Every thrower has envisioned themselves hitting that monster toss or winning that major competition. Achieving those outcomes takes a lot of preparation and execution in both the circle and the weight room. But what if I told you there was a way to continue that preparation that could be done anywhere at any time? In today's blog, we will discuss imagery and how its implementation can help develop through training.
What is Imagery?
Imagery involves creating or recreating an experience in one's mind, using all senses, such as visual, kinesthetic, auditory, tactile, and olfactory (smell). For throws-specific training, visual, kinesthetic, auditory, and tactile senses are senses that will facilitate motor skill development.
Benefits of Imagery
The benefits of imagery training consist of the following:
Acquire, practice, and correct sport skills
Acquire and practice strategy
Prepare for competition
Cope with pain and adversity
Where, When, Why, and What
Where do athletes use imagery?
Athletes employ imagery more in competition than in training to enhance performance. Imagery at a competition can be used to help the athlete control their emotions, improve their concentration on the task at hand, and enhance their motivation to perform well.
When do athletes use imagery?
Athletes use imagery before, during, and after practice; outside of practice; before, during, or after competition; and for injury rehabilitation. Imagery can be used at any point to help develop an athlete's technical model.
Before I start my training session, I write down the task at hand of the session and spend about 2-3 minutes visualizing how I want to execute those tasks.
Why do athletes use imagery?
Athletes use imagery for motivation and cognitive functions. Those functions can be specific or general. Motivational imagery can be used to guide goals and manage emotions. Cognitive imagery can be used to develop skills needed for performance and strategies for competitions.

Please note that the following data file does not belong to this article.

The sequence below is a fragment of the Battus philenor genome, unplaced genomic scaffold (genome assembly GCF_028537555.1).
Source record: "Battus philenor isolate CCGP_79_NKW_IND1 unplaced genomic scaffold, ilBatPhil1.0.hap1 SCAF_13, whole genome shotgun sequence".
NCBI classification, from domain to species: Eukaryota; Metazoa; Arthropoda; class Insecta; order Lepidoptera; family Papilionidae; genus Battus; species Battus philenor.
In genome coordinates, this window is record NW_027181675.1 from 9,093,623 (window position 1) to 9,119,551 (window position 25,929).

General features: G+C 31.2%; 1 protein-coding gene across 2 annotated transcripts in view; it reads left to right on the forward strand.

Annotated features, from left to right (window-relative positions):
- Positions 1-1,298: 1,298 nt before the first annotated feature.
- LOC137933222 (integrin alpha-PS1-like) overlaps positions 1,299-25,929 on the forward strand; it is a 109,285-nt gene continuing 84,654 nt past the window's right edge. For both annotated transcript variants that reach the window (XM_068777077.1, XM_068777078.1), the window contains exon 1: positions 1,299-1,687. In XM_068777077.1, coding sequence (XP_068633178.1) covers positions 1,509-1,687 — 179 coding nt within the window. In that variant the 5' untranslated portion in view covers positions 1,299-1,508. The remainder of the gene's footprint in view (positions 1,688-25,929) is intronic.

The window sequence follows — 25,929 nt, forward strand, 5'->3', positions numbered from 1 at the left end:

What do athletes image? Internal vs External
Internal perspective is visualizing the execution of a skill from one's vantage point (as if you had a camera on your head). To increase the skill of internal imagery, break down the throw into parts. Imagine each part being executed to the highest standard, then slowly start to piece each together.
External perspective is visualizing oneself from the perspective of an outside observer (as if you were watching yourself in a movie). Viewing a recording of one's throws is the easiest way to learn from an external perspective. Tools like OnForm are good for using visual tools to help break down each part of the throw.
No one form of visualization is better than the other. Having a combination of both can be very helpful in developing technique.
Keys to Effective Imagery
The key to effective imagery is vividness and controllability. Vivideness = using all senses to make images as detailed as possible. One can imagine being in a competition setting when they are at practice or being in a practice setting when they are rehabilitating from an injury. When using imagery, involve as many senses as possible and recreate or create the emotions associated with the task or skill one's trying to execute.
Controllability is the ability to manipulate one's imagination to do what one wants them to do. Imagine competing at a championship-level meet. One can use imagery training as part of their preparation to help control emotions and arousal levels heading into the competition. It is important to develop skills to control one’s images!
Imagery has many benefits to learning or developing motor skills. It can be utilized anywhere at any time. Implementing imagery training at least 2-3 minutes daily can improve concentration, motivation, and preparation for training or competition!
Remember, Jobs not finished, FIREMEUP - Sam Weeks
"Our aim is to provide concise and concrete education and training on the throws, helping coaches and athletes learn what they need to do to succeed and become champions."
- Dane, Trevor, and Sam